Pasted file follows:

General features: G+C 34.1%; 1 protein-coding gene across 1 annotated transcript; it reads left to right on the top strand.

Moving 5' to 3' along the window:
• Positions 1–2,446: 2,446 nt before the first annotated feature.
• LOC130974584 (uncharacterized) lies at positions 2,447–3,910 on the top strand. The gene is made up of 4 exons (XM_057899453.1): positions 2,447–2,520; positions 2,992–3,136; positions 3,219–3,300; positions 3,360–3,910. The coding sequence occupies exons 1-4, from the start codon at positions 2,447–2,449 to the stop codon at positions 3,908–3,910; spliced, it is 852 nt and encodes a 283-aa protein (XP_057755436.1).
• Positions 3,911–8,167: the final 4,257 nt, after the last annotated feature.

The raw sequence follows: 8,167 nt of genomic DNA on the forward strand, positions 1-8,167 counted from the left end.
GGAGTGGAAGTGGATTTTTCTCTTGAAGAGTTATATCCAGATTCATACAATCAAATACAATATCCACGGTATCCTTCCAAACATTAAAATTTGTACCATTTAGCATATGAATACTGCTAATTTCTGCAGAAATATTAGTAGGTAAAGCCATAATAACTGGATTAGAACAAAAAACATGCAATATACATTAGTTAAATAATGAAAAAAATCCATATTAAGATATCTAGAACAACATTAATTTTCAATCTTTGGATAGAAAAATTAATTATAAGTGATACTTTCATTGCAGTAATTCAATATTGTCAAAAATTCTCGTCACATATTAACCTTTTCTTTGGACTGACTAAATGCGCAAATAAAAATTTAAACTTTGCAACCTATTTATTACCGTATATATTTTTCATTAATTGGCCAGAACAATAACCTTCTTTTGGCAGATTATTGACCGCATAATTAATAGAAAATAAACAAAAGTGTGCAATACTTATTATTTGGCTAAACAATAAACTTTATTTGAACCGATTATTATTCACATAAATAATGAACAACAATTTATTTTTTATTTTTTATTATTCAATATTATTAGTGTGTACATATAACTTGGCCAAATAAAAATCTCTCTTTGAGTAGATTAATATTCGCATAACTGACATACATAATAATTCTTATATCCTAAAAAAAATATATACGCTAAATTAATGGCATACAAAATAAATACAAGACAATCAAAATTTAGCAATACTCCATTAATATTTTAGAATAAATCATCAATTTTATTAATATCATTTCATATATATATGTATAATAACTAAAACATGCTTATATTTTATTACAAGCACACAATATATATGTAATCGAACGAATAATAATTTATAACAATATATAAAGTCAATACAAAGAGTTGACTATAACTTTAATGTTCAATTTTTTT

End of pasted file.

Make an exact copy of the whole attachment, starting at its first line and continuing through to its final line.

General features: G+C 34.1%; 1 protein-coding gene across 1 annotated transcript; it reads left to right on the top strand.

Moving 5' to 3' along the window:
• Positions 1–2,446: 2,446 nt before the first annotated feature.
• LOC130974584 (uncharacterized) lies at positions 2,447–3,910 on the top strand. The gene is made up of 4 exons (XM_057899453.1): positions 2,447–2,520; positions 2,992–3,136; positions 3,219–3,300; positions 3,360–3,910. The coding sequence occupies exons 1-4, from the start codon at positions 2,447–2,449 to the stop codon at positions 3,908–3,910; spliced, it is 852 nt and encodes a 283-aa protein (XP_057755436.1).
• Positions 3,911–8,167: the final 4,257 nt, after the last annotated feature.

The raw sequence follows: 8,167 nt of genomic DNA on the forward strand, positions 1-8,167 counted from the left end.
GGAGTGGAAGTGGATTTTTCTCTTGAAGAGTTATATCCAGATTCATACAATCAAATACAATATCCACGGTATCCTTCCAAACATTAAAATTTGTACCATTTAGCATATGAATACTGCTAATTTCTGCAGAAATATTAGTAGGTAAAGCCATAATAACTGGATTAGAACAAAAAACATGCAATATACATTAGTTAAATAATGAAAAAAATCCATATTAAGATATCTAGAACAACATTAATTTTCAATCTTTGGATAGAAAAATTAATTATAAGTGATACTTTCATTGCAGTAATTCAATATTGTCAAAAATTCTCGTCACATATTAACCTTTTCTTTGGACTGACTAAATGCGCAAATAAAAATTTAAACTTTGCAACCTATTTATTACCGTATATATTTTTCATTAATTGGCCAGAACAATAACCTTCTTTTGGCAGATTATTGACCGCATAATTAATAGAAAATAAACAAAAGTGTGCAATACTTATTATTTGGCTAAACAATAAACTTTATTTGAACCGATTATTATTCACATAAATAATGAACAACAATTTATTTTTTATTTTTTATTATTCAATATTATTAGTGTGTACATATAACTTGGCCAAATAAAAATCTCTCTTTGAGTAGATTAATATTCGCATAACTGACATACATAATAATTCTTATATCCTAAAAAAAATATATACGCTAAATTAATGGCATACAAAATAAATACAAGACAATCAAAATTTAGCAATACTCCATTAATATTTTAGAATAAATCATCAATTTTATTAATATCATTTCATATATATATGTATAATAACTAAAACATGCTTATATTTTATTACAAGCACACAATATATATGTAATCGAACGAATAATAATTTATAACAATATATAAAGTCAATACAAAGAGTTGACTATAACTTTAATGTTCAATTTTTTT